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Vote starts with good turnout

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©  David Hecht/IRIN

Supporters in Kinshasa of the opposition Union Pour la Démocratie et le Progrès Social party which did not participating in Sunday's elections.

KINSHASA, 30 Jul 2006 (IRIN) - In the first democratic elections in the Democratic Republic of Congo (DRC) in more than 40 years, people started lining up early in the morning in many voting stations in Kinshasa and the east.

"I voted for the first time in my life!" shouted one man with excitement as he left the voting station at the Roman Catholic school next to St Anne's Cathedral in the centre of Kinshasa. "Thanks be to God. Long live the Congo."

Voters stood in long queues in the hot sun in various Kinshasa suburbs, including Lemba, Matete and Ngaba. Many expressed joy and pride at being able to choose their country's leaders.

"After being colonised and oppressed we are finally the masters of our own destiny," Pierre Sungu, an elderly man waiting in the queue next to the cathedral, said.

Voting was so heavy at the school that by 11:00 (14:00 GMT) ballot papers could not fit into the ballot box. The proceedings continued once an official had taken a stick and squashed the ballots into the voting boxes to make room for more papers.

Voter turnout was also high 2,000 km east of Kinshasa. Long queues started forming in the early morning in and around Bukavu, the provincial capital of South Kivu. "I thought it was important to come early," Nanamie Bitendanwa, 30, said as she lined up at a voting station near the city centre. "We had been mistreated by yesterday's leaders. Now I hope we can choose more responsible people who will have to answer to us."

Lines were also long at voting stations in Bunia, capital of Congo's troubled northeastern Ituri District. Voting was interrupted at one station in the suburb of Nyakasanza by a drunken policeman but the situation was otherwise calm.

In rural areas around Bunia people faced more serious obstacles. A militia set up a roadblock at the village of Loribi, 20 km south of Bunia. IRIN talked to a group of 100 people who had walked 10 km to get to a voting station but the militia had forced them to turn back. "We are very disappointed," Joel Mandro, one of the would-be voters, said.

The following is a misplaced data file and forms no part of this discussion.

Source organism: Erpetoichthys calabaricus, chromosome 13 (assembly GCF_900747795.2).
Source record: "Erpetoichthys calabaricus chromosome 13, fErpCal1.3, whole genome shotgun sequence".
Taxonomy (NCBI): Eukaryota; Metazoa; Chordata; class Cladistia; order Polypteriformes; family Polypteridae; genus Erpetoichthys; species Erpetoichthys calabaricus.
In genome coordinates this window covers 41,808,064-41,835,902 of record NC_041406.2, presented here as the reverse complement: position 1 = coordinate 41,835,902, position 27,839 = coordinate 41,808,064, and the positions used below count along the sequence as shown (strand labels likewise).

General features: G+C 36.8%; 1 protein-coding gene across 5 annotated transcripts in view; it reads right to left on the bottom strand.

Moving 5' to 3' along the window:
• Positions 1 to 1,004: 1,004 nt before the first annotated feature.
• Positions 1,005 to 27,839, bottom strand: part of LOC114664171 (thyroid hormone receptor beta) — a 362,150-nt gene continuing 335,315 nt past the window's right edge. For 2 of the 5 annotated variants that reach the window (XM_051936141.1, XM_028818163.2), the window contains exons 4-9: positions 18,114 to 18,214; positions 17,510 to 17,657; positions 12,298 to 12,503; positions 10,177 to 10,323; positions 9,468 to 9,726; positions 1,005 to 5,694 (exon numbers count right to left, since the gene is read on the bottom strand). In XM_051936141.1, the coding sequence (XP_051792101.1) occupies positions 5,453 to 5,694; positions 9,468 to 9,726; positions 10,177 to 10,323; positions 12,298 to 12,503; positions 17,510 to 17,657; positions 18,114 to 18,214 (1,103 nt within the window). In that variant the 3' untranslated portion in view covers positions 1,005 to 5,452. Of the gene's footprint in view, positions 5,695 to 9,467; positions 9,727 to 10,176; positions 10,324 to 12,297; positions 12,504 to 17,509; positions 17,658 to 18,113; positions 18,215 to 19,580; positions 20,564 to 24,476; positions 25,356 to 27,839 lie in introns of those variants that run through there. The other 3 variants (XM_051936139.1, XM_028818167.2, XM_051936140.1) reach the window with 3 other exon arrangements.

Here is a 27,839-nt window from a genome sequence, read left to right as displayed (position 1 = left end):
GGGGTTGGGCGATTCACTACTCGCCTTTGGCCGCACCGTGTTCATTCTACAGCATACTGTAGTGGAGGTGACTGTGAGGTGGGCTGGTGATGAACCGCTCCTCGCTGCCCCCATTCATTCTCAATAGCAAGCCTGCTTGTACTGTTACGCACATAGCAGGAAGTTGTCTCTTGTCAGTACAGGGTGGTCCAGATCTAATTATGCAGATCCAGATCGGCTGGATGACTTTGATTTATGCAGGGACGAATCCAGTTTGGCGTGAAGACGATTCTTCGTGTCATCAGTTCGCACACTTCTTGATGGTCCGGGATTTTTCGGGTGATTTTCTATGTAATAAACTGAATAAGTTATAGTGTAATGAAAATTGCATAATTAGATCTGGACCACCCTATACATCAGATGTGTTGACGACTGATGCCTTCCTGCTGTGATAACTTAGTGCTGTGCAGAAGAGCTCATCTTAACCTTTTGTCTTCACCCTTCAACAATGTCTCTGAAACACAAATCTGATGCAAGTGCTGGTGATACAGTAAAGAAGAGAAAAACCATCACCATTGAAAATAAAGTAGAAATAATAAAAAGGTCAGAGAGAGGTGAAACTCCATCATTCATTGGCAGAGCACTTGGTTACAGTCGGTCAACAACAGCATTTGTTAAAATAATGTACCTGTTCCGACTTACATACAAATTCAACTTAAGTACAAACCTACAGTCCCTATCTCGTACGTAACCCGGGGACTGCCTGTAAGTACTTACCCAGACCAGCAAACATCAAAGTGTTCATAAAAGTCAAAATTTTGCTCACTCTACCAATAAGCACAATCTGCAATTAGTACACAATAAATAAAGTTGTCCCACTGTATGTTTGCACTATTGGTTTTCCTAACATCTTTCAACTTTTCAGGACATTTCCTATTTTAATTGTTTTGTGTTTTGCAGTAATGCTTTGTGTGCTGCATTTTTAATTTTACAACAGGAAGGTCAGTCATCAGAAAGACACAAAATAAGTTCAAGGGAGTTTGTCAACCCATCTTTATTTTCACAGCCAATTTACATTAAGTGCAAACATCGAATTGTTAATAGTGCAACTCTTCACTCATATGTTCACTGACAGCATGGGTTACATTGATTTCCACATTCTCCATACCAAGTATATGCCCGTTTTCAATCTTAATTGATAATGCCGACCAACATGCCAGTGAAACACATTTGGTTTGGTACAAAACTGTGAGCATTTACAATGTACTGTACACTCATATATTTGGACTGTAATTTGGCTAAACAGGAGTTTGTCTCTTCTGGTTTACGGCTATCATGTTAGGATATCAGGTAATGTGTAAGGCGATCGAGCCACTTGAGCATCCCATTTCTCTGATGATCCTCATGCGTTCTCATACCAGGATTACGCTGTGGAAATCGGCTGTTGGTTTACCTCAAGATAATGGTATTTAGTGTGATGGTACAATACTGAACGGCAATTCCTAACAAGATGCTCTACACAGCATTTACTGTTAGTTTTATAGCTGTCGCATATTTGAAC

In the western port town of Matadi, Bas-Congo Province, many people could not vote because their names were not on the voter registration list. The Independent Electoral Commission had said that at least 1.2 million of the 25.7 million names on the voter list had gone missing but that the index numbers on their voter cards could still be used as identification. Even so, officials at the polling stations turned them away.

Similar problems were being reported in the towns of Tshikapa, in Kasia Occidental Province, and in Kinshasa.

The head of the electoral commission, Apollinaire Malumalu, said at a news conference in Kinshasa on Sunday that some people in the town of Gemena, Equateur Province, were trying to vote by force in stations where they were not registered. "They have to realise that they can only vote were they are registered," he said.

Malumalu also said he had heard that people in Kinshasa and Kalima, in Maniema Province, were paying people to vote for their party. Two people at the news conference said they had seen a representative from President Joseph Kabila's party paying voters. Afterwards a representative from the party denied the accusation.

There appeared to be low turn-out in the capital of Kasia Occidental, Mbuji Mayi, the stronghold of long-time opposition leader Étienne Tshisekedi, who, along with his party, the Union pour la démocratie et le progrès social (UDPS), did not participate in the elections.

"The only way we can have a voice is to stay away from the polls," a Tshisekedi supporter said.

Tshisekedi had called for a boycott, then decided to run, but by then the electoral commission had said it was too late.

On Saturday in Mbuji Mayi a Molotov cocktail was thrown at a truck full of electoral material. The truck caught fire and exploded. The vice-president of the electoral commission, Norbert Basengez, said on Saturday that the truck only contained voting booths and kits, not actual ballots.

"The incident will not disrupt the voting," he had said.

Three of the vice-presidents in the current transitional government, who were former rebel leaders, boycotted a meeting on Saturday with the head of the commission to protest at the shooting of bodyguards of one vice-president, Azarias Rubewa, by President Kabila's guards. However, in a joint news conference, the vice-presidents said people should still vote.

"We ask all citizens to vote even though there are security concerns and many technical problems with the elections," Arthur Z'ahidi Ngoma, one of the four vice-presidents in the outgoing transitional government, said.

With 25.7 million registered voters, UN officials say this is the largest election it has supported and logistically the most difficult. "There are almost no roads in this country," said Michel Bonardeux, a spokesman for the UN peacekeeping mission in DRC, MONUC. "Hundreds of tonnes of election material had to be sent by air."

The logistical challenges mean results will take time. "We have promised the results for the presidential elections will take no longer than three weeks," Malumalu said on Saturday. "Partial results for the parliament could come in sooner.

[Countdown in Congo

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